EmailTwitterFacebookDiggStumbleUponGoogle+

At the risk of being reductive (and I most assuredly am), there tend to be two types of male characters in Daniel Clowes’s comics: Socially maladjusted, marginalized misfits that are incapable of attaining anything resembling love, success or happiness (e.g. Dan Pussey, Mister Wilder in Ice Haven, the titular Wilson) and self-assured, bitter tough guys (or, more often, would-be tough guys) whose inner lives house just as much desperation and anxiety as the former (e.g. the lead character in Black Nylon, Joe Ames in Ice Haven, Andy in The Death Ray).

It’s mostly the latter that’s on display in Patience, Clowes’s latest graphic novel. What’s perhaps most surprising about the book, though, is how sincerely straightforward it is. Whereas Clowes has previously tended to view his protagonists with a critical (albeit occasionally sympathetic) eye, here we see him working with, to quote critic Ken Parille, “a full-on action hero” and indulging in what at first glance appears to be a conventional genre tale.

More… “Losing Patience

By day, Chris Mautner is the mild-mannered social media producer for PennLive.com. By night, he writes about really nerdy things for The Comics Journal … and this site. He is ¼ of the podcast Comic Books Are Burning in Hell.
EmailTwitterFacebookDiggStumbleUponGoogle+
EmailTwitterFacebookDiggStumbleUponGoogle+

Shakespeare, we know, was a deft hand with the words but not much of a plot guy. So besides lifting scenarios from Plutarch, Holinshed, and the classics, it made total sense for him to work with collaborators in devising plays with public-pleasing story arcs, shaped by the revisions and additions of multiple authors like Fletcher, Middleton, and Kyd.

None of them were any great shakes as dramatists, but their product could be relied on to generate boffo profits. And who wants to say no to boffo profits? That question frames the dilemma of two 20th-century writers who functioned as an extremely successful team. As was famously the case with Gilbert and Sullivan, one collaborator came to loathe what he was doing and ultimately channeled that hostility towards the other partner, who responded in kind. More… “The Case of the Two-Headed Author”

Robert Latona is a journalist based in Madrid, Spain.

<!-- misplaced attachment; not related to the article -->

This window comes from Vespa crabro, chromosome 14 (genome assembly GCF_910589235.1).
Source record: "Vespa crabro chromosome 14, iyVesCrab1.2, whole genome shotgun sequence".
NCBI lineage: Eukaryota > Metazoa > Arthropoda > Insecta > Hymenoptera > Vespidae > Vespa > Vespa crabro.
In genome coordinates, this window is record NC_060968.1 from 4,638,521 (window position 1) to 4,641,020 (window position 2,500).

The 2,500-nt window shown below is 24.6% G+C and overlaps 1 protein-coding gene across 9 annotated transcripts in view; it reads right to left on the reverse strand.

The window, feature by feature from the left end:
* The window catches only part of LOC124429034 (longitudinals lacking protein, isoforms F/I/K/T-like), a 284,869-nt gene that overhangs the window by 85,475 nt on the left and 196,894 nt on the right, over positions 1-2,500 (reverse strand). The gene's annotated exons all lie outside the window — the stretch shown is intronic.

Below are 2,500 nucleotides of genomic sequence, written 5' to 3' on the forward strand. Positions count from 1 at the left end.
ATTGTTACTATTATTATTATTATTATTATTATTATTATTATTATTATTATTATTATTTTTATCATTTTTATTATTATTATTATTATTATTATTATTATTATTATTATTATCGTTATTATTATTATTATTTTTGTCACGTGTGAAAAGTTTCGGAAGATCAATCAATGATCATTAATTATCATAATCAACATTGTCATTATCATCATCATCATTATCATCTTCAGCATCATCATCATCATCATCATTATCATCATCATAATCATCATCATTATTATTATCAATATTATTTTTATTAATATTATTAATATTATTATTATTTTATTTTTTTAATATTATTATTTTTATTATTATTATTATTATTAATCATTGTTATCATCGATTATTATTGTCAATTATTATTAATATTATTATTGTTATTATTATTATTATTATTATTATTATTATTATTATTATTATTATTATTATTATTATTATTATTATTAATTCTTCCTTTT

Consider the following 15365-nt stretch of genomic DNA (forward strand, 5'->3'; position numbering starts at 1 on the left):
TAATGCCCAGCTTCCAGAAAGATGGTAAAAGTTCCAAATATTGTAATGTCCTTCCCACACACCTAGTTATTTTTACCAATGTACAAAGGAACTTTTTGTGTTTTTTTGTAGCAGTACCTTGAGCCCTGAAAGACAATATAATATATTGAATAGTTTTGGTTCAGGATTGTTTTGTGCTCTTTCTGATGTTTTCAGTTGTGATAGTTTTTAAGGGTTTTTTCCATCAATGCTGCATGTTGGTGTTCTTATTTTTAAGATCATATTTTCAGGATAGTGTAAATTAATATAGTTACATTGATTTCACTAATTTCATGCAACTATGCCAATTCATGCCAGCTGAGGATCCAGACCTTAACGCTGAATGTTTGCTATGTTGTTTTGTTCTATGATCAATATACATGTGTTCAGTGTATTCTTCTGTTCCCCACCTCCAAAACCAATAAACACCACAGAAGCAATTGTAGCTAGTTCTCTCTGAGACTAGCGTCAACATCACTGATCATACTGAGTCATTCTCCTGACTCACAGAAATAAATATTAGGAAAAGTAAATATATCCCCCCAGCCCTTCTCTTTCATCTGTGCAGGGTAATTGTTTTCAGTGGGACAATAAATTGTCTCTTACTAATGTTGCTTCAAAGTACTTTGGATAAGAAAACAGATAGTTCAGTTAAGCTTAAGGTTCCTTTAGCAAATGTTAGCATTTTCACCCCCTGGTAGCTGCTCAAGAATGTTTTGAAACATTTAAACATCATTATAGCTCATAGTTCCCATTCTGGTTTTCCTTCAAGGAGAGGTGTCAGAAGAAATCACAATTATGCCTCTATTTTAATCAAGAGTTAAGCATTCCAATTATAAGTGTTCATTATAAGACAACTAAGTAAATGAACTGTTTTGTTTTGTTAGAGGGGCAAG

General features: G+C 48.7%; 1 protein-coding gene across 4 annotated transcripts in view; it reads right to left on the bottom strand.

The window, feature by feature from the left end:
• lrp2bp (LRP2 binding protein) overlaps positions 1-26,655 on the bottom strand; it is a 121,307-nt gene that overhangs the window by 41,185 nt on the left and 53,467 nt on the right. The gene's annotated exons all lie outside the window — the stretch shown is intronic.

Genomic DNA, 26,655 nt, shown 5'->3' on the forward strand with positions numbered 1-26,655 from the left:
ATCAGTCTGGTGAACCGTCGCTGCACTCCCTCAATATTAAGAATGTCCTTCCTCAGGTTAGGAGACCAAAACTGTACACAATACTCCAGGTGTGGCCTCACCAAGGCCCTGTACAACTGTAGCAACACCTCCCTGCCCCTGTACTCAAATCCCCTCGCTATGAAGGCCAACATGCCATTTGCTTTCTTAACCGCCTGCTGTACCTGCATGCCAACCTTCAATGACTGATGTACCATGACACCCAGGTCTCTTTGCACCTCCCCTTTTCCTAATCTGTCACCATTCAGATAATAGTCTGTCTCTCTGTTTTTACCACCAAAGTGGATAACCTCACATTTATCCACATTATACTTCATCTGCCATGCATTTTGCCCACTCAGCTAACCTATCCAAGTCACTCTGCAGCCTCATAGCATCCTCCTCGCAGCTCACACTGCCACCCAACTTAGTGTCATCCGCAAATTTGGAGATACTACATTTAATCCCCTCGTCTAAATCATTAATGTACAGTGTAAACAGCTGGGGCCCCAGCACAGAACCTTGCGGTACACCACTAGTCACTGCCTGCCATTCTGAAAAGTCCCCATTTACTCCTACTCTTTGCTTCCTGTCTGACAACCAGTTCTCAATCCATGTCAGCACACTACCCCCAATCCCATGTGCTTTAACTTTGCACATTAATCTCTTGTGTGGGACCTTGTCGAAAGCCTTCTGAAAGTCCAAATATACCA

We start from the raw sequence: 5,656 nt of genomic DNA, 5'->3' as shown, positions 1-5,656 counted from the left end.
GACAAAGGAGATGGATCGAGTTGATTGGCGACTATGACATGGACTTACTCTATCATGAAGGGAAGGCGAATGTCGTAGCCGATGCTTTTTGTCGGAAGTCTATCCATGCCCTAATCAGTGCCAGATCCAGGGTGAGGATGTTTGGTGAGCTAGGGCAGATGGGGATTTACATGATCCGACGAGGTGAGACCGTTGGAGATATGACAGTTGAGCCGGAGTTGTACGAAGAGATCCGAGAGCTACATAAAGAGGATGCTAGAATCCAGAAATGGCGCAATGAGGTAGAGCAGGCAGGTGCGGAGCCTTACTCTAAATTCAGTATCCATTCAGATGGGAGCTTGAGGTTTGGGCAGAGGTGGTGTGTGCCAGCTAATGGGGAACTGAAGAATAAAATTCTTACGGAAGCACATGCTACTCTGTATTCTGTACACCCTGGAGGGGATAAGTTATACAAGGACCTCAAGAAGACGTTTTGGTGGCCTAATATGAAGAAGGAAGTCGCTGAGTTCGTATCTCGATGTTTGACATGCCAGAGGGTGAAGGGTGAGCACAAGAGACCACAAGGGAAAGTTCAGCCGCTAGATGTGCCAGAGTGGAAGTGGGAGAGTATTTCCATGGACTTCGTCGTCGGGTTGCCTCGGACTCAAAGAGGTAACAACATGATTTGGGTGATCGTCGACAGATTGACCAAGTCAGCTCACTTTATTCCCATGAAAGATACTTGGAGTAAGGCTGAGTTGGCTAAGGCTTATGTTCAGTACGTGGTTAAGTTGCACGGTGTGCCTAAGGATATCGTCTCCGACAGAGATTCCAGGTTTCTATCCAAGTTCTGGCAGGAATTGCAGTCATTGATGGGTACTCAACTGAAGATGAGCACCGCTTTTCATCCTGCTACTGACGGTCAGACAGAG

EmailTwitterFacebookDiggStumbleUponGoogle+

Imagine the school board meeting — the kids are reading some dangerous literature in English class. Murder, drunkenness, torture, madness, and not even a sliver of moral instruction. If the students weren’t already so resentful, they might even like what they’ve been given to read, it’s so cool. Imagine the class discussion about the theme of, say, “The Cask of Amontillado,” and that one boy with a heavy metal T-shirt in the back finally joining the conversation with his interpretation: “Some motherfuckers just have it comin’.”

2009 marks the bicentennial of Edgar Allan Poe, arguably the most famed and influential writer in American history. Not only does his work entirely limn the culture, but he also created no fewer than two genres of popular fiction — mystery and modern horror — almost single-handedly. Virtually anyone in the U.S. can recite his poetry (a few lines here and there, at least)…. More…

When I was 14 I wanted to be a private investigator. I had watched television shows about them — Simon & Simon; Rockford Magnum, P.I. — and it was clear from my research that this was an exciting job with shootouts, fistfights, sexy women, and fast cars. The P.I.s on television weren’t like the adults I knew: They were sardonic; they charmed information out of people; they picked locks. P.I.s were on the right side of the law, but just barely.

After graduating high school my P.I. fantasy was replaced with others, and more than 20 years passed before an attorney friend of mine asked me to do some criminal defense investigation work for him. Suddenly I had a new job. One day I was the facilities manager at a small acupuncture college; the next I was a licensed investigator with several incarcerated clients to interview.

My new job quickly… More…